Am I the only one disappointed that after a week of FOX promos for the Hollywood round — Generic Idol Blonde Brooke White is much more interesting in front of a keyboard, it turns out — Tuesday (Feb. 5) night’s Idol was just a return to audition episodes?
At the very least, Atlanta turned out an assortment of interesting and relatively diverse vocalists. I’m not sure if I can remember any audition city in which the balance of talent was so heavily weighed toward the successful performers rather than the freaks and geeks.
Tuesday’s episode, in fact, gave a very clear impression that maybe it’s becoming harder and harder for the producers to find singers who stink in new and creative ways.
Take J.P., whose claim to fame was that several years back he sat two chairs down from Carrie Underwood before her audition. We can only assume that the alleged vocal major was awful then as well, but he wasn’t bad enough that year to make it on TV. This year? By virtue of his prior rejection, suddenly he was Grade A Mockery Beef, good for only three things: Generalized filler, as a set-up to a Paula-As-Ado-Annie montage suggesting the indecisive judge is just a girl who can’t say ‘No’ and as the recipient of Simon’s uninspired kiss-off, "My pen has got more charisma."
While Simon didn’t show us the pen, he was probably correct, but it still wasn’t a spectacularly creative or specific insult, which opened the door for 16-year-old "ninth grade repeater" Nathan Hite, who was determined that if he faced rejection, he’d give as good as he got. Unfortunately, he came in with only one witty retort, asking Simon if he kept his insults written on a piece of paper somewhere. It would have been better if Nathan’d had a follow-up, or if he hadn’t felt the need to repeat the line three times to diminishing returns. It goes without saying that he wasn’t funny and couldn’t sing, but my favorite part of his audition was the look of embarrassment on the faces of his parents as their not-so-clever lout of a son left the audition room.
The only other miss to receive extensive screentime was Eva Miller, who pranced around in her polka-dot dress and white leggings until she slipped on her Idol contestant number and fell on the floor, to the co-mingled delight and incredulity of the judges, who asked her if the whole thing was an act. Miller’s response was the stuff of t-shirt slogans — "This is not no joke!" Indeed.
Just because little time was wasted on people who didn’t advance doesn’t mean that the people who did advance were any good. It was one thing that Joshua Jones bugged his eyes out like a demonic Constantine Maroulis and another that his soul patch was threatening to take over his face. I wouldn’t have rejected the glass-worker for either of those things. I’d have sent him home because his vocals were cheesy and unimpressive. They asked him to sing without the eye-popping and despite his best effort, he couldn’t do it. That’s a wasted Golden Ticket.
One Golden Ticket that wasn’t wasted was tattooed biker Amanda Overmyer. Remember how much effort they put into pigeonholing Gina Glocksen as a rocker last season even though her voice wasn’t powerful enough to sing the songs they encouraged her to sing? I get the feeling Amanda may be the vocalist they wanted Gina to be. She did the best of a long line of Janis Joplin impressions this season and then her alternative song was also broad and brassy. Paula damned her with faint praise, calling her The Female Chris Daughtry, but I think she may be more than that. She may be the first female Idol vocalist who wouldn’t have been laughed off the stage on Rock Star.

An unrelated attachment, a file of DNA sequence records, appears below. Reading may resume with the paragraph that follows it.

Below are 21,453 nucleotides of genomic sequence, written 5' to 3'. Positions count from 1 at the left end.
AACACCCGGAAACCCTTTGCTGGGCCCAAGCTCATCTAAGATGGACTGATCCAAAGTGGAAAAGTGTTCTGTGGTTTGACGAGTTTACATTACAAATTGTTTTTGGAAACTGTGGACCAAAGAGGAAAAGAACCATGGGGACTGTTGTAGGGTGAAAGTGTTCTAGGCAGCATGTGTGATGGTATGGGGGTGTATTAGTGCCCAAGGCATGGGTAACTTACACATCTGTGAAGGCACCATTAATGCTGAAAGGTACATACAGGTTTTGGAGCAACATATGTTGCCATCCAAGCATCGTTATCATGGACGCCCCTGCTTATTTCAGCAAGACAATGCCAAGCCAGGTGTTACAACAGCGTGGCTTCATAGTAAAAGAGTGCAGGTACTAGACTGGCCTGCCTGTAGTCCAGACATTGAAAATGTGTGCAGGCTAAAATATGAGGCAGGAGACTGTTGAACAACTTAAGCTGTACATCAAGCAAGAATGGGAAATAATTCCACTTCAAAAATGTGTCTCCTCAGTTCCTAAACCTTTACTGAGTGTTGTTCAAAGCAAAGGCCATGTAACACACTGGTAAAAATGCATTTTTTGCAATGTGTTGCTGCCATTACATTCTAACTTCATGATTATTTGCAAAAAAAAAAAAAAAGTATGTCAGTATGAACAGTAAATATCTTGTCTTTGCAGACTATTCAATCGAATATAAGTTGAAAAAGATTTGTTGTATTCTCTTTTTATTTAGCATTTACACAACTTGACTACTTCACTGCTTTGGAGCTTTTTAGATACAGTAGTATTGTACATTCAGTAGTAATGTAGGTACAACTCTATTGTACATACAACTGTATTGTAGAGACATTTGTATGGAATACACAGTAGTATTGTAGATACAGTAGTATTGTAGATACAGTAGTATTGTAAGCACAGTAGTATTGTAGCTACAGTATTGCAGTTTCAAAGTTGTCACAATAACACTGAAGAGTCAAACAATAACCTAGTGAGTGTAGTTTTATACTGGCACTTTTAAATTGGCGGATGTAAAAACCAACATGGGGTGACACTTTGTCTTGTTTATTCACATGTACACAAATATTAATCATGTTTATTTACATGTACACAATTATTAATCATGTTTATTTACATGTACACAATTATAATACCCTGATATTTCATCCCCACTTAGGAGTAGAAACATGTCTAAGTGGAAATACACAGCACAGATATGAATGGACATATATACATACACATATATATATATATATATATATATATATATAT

I can also imagine big things for Asia’h (or was it A’siah?) Epperson, a self-described small-town girl who seemed like she was just going to have another of those rehashed Idol stories about working hard to get where she is today until she revealed that her father died in a car accident just days earlier. "He’s here with me today and it’ll be good," she said, before launching into a version of "How Do I Live?" that had Paula in tears, Randy’s voice cracking and even Simon in a respectful mood. She’s a beautiful girl and few will top her emotional hook. Can she sing? Let’s just nicely say that she was so worked up it was hard to tell.
I liked 16-year-old Alexandrea Lushington, who came to the auditions with her great-grandma and looked like a Missy wannabe in her fatigues, until she launched into an old-soul version of "My Funny Valentine." A singer with a contemporary look and a retro sound? Interesting.
I was amused by Miss South Florida Fair Brooke Hevie, whose voice was better-than-expected and who uttered the line of the night with, "I milked a cow and got kicked by him." Yes, she corrected her bovine gender-swapping.
And Josiah Lemming, the shock-capping not-quite-homeless kid with the affected British accent and a clear adoration for all things emo, did one of the better original compositions we’ve heard, even if his voice wasn’t really Idol material.
Wednesday night will be a "Best of the Rest" episode and then finally we can get on to Hollywood, which may be shocking if you haven’t already cheated and found out the Top 24 online.
So who’d you like in Atlanta?
And check out our full Idol coverage Zap2it’s Guide to American Idol.